The Senate voted 70 to 20 yesterday to relax 45 years of government regulation of the nation's trucking industry.
The measure would reduce regulatory barriers to entry into the trucking industry by new firms, give trucking firms increased flexibility to price their services without first seeking government approval, streamline regulatory procedures and lift many of the federal restrictions that now keep trucking officials from deciding on their own what goods to carry, what cities to serve and what routes to take.
The lopsided vote followed nearly six hours of debate on the controversial trucking issue, during which Senate sponsors of the measure fended off two major attempts to weaken the bill.
Like the airline deregulation bill enacted into law in October 1978 and a rail deregulation package passed by the Senate two weeks ago, the trucking bill is designed to introduce more competition into traditionally regulated sectors of the economy.
The Senate-passed measure does not go as far as legislation jointly proposed last year by President Carter and his opponent for renomination, Sen. Edward M. Kennedy (D-Mass.). But it would go far enough in changing Interstate Commerce Commission regulation of the trucking industry that it won praise yesterday from both Kennedy and administration aides.
"I think it's a magnificent effort," Transportation Secretary Neil Goldschmidt said. He said the administration was hopeful the House would act soon to get a bill on the president's desk by the June 1 target date set by administration and congressional leaders.
President Carter called the Senate measure "a landmark trucking regulatory reform bill" that would help in the fight against inflation.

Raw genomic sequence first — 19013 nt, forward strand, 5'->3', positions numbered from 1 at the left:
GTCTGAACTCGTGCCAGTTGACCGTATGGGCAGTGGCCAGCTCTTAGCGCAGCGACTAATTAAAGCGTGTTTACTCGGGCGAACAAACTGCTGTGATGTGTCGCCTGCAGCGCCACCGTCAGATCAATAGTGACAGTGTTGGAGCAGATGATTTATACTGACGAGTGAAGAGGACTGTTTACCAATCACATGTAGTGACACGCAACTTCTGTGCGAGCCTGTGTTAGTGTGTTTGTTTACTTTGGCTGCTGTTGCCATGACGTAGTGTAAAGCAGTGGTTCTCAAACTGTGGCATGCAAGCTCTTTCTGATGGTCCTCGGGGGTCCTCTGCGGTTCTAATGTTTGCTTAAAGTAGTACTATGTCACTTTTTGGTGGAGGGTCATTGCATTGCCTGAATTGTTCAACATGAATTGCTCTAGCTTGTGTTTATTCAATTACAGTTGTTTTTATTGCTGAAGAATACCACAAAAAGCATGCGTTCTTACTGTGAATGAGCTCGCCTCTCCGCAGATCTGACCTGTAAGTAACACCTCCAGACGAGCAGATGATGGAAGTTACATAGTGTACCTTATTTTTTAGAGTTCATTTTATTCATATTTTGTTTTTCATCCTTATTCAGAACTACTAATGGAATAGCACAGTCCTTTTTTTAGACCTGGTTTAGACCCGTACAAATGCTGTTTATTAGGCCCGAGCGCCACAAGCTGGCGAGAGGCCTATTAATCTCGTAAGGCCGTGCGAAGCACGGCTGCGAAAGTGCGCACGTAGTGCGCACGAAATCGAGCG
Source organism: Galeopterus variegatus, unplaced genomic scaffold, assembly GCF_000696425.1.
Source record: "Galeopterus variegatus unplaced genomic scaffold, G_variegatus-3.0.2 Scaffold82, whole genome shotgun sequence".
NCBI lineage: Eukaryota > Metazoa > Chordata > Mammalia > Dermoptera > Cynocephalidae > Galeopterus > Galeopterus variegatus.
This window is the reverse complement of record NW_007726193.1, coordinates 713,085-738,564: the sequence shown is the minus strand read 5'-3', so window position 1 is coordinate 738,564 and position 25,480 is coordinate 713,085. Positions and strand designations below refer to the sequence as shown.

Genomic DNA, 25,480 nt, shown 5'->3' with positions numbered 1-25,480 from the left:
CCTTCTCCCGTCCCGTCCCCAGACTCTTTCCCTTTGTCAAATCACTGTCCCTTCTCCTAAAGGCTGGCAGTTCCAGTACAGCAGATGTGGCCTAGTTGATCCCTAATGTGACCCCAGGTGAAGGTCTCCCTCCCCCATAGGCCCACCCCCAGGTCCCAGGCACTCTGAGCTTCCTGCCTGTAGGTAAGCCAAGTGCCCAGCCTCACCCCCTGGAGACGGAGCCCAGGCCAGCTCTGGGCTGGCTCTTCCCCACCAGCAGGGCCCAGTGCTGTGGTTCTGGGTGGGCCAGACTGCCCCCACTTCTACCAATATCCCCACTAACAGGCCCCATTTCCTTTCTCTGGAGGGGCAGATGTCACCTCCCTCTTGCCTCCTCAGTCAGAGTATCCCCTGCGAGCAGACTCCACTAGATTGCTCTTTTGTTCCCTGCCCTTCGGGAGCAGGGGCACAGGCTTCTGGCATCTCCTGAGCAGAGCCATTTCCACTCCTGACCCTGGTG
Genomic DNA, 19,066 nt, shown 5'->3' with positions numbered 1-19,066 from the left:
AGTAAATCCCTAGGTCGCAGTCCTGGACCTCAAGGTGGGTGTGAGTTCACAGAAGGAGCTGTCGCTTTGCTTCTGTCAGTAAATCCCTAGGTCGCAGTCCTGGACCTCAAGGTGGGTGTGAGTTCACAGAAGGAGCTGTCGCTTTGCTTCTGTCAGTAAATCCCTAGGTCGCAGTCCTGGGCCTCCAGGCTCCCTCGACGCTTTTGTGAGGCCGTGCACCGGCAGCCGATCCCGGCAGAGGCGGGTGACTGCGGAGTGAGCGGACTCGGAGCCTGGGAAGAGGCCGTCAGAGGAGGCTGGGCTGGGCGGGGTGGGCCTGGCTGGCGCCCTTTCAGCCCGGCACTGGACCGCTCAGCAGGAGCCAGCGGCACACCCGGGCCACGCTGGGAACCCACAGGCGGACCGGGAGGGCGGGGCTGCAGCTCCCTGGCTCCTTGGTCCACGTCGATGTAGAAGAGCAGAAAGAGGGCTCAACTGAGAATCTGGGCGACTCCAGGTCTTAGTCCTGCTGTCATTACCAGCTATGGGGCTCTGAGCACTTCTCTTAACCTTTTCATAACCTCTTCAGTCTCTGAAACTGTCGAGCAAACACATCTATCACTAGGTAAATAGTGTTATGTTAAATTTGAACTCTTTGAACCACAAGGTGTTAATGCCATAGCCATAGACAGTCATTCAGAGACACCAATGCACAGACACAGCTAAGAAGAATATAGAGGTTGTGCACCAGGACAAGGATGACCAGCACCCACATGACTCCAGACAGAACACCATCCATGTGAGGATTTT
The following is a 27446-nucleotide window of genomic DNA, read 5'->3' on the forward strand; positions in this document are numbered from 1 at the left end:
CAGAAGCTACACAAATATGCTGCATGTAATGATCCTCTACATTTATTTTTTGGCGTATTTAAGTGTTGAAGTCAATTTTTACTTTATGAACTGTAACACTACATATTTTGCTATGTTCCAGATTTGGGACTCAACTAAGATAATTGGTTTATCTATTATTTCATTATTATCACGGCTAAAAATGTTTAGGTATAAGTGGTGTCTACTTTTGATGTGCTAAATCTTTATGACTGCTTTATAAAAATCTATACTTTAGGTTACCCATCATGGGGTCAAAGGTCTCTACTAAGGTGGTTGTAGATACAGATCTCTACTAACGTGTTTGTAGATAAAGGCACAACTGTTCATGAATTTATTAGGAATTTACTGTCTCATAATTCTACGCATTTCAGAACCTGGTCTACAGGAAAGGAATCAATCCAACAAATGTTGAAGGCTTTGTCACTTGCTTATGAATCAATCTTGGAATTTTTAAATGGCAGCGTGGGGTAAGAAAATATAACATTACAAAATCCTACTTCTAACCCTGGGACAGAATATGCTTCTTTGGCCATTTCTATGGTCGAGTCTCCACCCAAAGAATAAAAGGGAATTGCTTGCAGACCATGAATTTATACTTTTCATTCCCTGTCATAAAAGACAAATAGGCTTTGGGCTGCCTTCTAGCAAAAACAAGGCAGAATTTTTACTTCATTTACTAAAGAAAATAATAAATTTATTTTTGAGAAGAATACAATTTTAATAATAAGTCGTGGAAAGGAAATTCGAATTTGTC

Proponents of the measure, including sponsoring Sens. Howard W. Cannon (D-Nev.) and Bob Packwood (R-Ore.), argued yesterday that a more competitive trucking industry would result in lower shipping rates -- and therefore less inflationary pressure on consumer prices -- for food and other products hauled by trucks, a more fuel efficient industry and new opportunities for small businesses.
The bill would make it easier for new trucking companies to enter the business and for existing trucking companies to expand services. Trucking companies would also get increased freedom to raise or lower rates in a certain zone without ICC inerference.
One of the most controversial sections of the measure would reduce the antitrust immunity granted to the trucking industry that allows companies collectively to decide on the rates all will charge the public.
Although the bill would not eliminate these rate bureaus through which the trucking companies set rates, their legal ability to discuss and vote upon single-line rates would be eliminated in three years. Single-line shipments are those a company picks up and delivers on its own without transferring the goods to another company.
Another major provision of the bill would set up an expedited schedule for the elimination of operating restrictions that are thought to inhibit efficiency and fuel conservation efforts. These include restrictions on what commodities a trucking comapny can carry, what routes drivers must follow, what stops they can or cannot make and whether they have one-way or round-trip authority. The bill also would streamline ICC administrative procedures to cut down on delays.
In its debate yesterday, the Senate defeated 47 to 39 an amendment by Sen. Ernest F. Hollings (D-S.C.) that would have cut back on an expanded list of commodities that would be free of federal regulation. As it stands now, the bill would add all other food products to the raw agricultural products now exempt from ICC regulation, and thus hauled at lower rates.
Another amendment, sponsored by Sen. Warren G. Magnuson (D-Wash.) and defeated 56 to 34, would have shifted back to new applicants the burden of proving in lengthy proceedings that they should get a federal license to operate a trucking company. Instead, the Senate bill would allow a new entry unless opponents could prove that the new business would not be in the public interest.